The low-grade, nagging worry that I felt for years as I wondered if and when we would finally have the children I’d been wanting desperately since my baby fever days (see posts in 2006 and 2007!) is gone. I worried we’d never have the stability or health we were waiting, I worried we’d have trouble and I’d worry it was because we waited too long; I worried I we would be one of the 10-15% of couples who would have fertility troubles.
The sane side of my brain knew that I was and am lucky, being in a committed and strong relationship, with two capable individuals on solid career tracks, who earnestly look forward to having children together. Still, while I might bury it at times, it was hard to completely rid myself of those worries.
Until now. At nearly the end of my first trimester, with Husband recently starting a new, salaried job with great pay, and with me a year into a job that is my favorite yet and where I’ve earned recognition for my excellent work, all of those concerns are gone.
The anxiety that I wrote about in the trying to conceive and early pregnancy days has faded. Women in my forum groups write about their worries and nervousness, about their screenings and the baby’s health, and I don’t feel it. I know the odds and am confident that we are making a healthy baby. Our healthy baby.
I feel happy, healthy, confident, and excited. I know I am extremely lucky, and I am thankful.
Husband and I were talking one night recently about genetics and the likelihood of having a boy or a girl. As we were counting up the ratio of boys and girls on each side, I paused when counting my fathers siblings.
“He had two brothers and a sister,” I said. Then, “No, wait, 3 brothers and a sister.”
That was when I remembered – my father is a twin. It’s a fact I often forget because unfortunately, his brother died as a baby.
That’s when the question dawned on us, are we more likely to have twins? It’s something that I’ve been told is possible since I was a child, but which I forget, often. Again, because of the whole never having met or heard stories about my father’s twin. Because my dad doesn’t remember much more than what his picture looked like. I think I had only seen the picture once, but luckily just the other day my father sent us many pictures he had scanned in, including the one of him and his twin.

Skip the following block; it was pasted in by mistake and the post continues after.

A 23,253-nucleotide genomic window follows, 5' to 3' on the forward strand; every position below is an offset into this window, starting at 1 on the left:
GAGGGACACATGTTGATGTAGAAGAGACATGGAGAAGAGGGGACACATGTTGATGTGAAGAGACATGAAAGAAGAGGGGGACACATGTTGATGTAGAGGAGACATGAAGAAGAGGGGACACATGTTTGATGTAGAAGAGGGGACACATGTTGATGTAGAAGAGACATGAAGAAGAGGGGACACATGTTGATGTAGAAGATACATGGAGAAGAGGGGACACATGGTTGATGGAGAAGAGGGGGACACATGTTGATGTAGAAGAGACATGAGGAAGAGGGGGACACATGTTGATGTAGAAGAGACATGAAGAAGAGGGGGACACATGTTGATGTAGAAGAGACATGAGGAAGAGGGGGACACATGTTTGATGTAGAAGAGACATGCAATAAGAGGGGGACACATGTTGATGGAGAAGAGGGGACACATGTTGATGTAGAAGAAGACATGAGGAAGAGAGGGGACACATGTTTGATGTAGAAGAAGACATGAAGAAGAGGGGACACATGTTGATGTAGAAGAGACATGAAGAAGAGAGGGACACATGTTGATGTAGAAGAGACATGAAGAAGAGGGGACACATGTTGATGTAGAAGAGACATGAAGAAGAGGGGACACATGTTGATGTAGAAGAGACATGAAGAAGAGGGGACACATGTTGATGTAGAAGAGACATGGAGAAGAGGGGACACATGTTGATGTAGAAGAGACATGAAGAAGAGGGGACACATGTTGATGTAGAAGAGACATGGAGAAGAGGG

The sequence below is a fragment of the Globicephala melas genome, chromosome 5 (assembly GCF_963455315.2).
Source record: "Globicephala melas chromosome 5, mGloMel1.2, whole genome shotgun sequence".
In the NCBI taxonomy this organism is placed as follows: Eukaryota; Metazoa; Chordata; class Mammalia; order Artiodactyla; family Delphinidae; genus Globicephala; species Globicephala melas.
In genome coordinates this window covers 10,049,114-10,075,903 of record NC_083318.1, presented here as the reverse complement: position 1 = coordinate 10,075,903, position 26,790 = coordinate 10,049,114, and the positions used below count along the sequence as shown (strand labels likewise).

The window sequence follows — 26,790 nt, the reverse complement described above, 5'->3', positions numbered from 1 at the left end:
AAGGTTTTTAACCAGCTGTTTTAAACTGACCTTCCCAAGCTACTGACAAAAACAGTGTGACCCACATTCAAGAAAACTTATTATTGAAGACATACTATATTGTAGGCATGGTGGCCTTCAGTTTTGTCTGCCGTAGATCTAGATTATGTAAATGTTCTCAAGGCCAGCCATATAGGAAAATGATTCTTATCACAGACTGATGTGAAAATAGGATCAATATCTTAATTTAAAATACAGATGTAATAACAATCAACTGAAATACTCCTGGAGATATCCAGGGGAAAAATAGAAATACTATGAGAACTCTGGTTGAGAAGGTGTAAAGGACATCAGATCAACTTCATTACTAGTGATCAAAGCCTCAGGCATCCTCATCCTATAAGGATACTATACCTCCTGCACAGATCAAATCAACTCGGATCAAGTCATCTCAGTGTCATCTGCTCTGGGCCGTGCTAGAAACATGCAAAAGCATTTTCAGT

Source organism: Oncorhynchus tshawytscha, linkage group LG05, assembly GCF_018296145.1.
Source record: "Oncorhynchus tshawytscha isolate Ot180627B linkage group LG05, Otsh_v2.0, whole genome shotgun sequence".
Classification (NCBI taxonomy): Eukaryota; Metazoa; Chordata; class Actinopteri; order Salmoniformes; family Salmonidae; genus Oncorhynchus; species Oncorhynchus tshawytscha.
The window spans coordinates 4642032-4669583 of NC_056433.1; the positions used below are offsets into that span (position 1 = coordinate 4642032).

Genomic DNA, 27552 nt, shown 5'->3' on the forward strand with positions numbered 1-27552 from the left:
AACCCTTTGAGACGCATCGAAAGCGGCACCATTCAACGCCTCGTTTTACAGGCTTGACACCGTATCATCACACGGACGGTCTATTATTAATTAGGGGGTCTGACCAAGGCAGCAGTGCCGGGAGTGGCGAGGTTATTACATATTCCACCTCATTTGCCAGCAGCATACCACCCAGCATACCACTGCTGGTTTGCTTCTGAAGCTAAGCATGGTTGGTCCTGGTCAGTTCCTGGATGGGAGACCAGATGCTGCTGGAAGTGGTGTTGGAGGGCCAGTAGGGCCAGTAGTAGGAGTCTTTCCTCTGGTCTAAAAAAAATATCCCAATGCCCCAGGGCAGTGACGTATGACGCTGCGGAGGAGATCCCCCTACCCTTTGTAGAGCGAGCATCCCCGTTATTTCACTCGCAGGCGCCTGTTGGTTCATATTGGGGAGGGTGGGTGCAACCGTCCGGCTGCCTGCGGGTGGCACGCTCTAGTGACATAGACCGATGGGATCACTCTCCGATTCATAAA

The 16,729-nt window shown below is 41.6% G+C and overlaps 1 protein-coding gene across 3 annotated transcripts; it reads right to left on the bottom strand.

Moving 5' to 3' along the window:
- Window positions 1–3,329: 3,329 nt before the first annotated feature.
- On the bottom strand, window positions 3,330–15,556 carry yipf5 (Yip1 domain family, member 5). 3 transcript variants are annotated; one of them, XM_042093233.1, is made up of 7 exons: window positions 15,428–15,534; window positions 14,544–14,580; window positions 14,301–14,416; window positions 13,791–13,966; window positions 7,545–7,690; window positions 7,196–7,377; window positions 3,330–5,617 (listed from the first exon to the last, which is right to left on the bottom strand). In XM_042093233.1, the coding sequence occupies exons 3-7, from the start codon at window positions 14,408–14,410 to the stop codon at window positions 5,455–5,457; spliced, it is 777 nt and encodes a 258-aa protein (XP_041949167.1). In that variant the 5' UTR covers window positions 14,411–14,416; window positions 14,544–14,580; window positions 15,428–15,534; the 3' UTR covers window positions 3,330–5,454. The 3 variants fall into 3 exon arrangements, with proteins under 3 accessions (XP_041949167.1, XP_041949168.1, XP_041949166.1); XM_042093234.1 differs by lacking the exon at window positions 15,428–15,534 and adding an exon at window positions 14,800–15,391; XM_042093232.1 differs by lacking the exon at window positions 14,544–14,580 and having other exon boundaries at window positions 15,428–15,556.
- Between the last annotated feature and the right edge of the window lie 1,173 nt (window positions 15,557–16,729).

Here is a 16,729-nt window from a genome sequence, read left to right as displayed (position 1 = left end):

So we began investigating the question – are we more likely to have twins because my father was one?
Do twins run in families?
First, it depends on if you are talking about identical or fraternal. Identical twins are the result of the zygote dividing in two. Scientists don’t know much about what causes this, but as the rate, about 1 in 285 births, has remained constant over time and around the world, it seems to be a random occurrence. It does not occur because of genes.
But what about fraternal twins?
Fraternal twins occur when more than one egg is released at ovulation and fertilized. When this happens it is called hyperovulation. Hyperovulation can be genetic, though it can also occur in women with no family history of twins, particularly if the woman is older or on fertility medication.
Since ovulation patterns are determined by the woman’s biology, fraternal twins must run in the mother’s family for there to be a genetically increased likelihood of conceiving twins.
If fraternal twins run in the father’s family, then any daughters he has have an increased likelihood of having twins themselves. And that leads to the sense that twins skip generations.
So if my father was a fraternal twin, then he was no more likely to have twins than anyone else, but I am more likely.
I’m not sure though, if his twin was identical or fraternal. He may not even know for sure, as they obviously wouldn’t have done genetic testing in the 1930’s, so back then fraternal twins that happened to be very similar could be mistaken for identical twins.
Therefore even with the aid of the picture, we may never be certain if he was a fraternal or identical twin. There seems to be a very strong family resemblance among my dad and his siblings. My father’s two older brothers looked like twins as children, but they were not.
My husband is convinced there are differences in the two faces in the picture of my dad and his twin brother – mainly around the width between the eyes and a little bit in the mouth. But even if that’s true, I recently read that identical twins can have differences in facial features and other aspects, because of environmental factors affecting gene expression that impact growth even in the womb.
So, as for me, the jury is out. I may have an increased chance of conceiving twins, but we won’t know for sure unless it happens some day.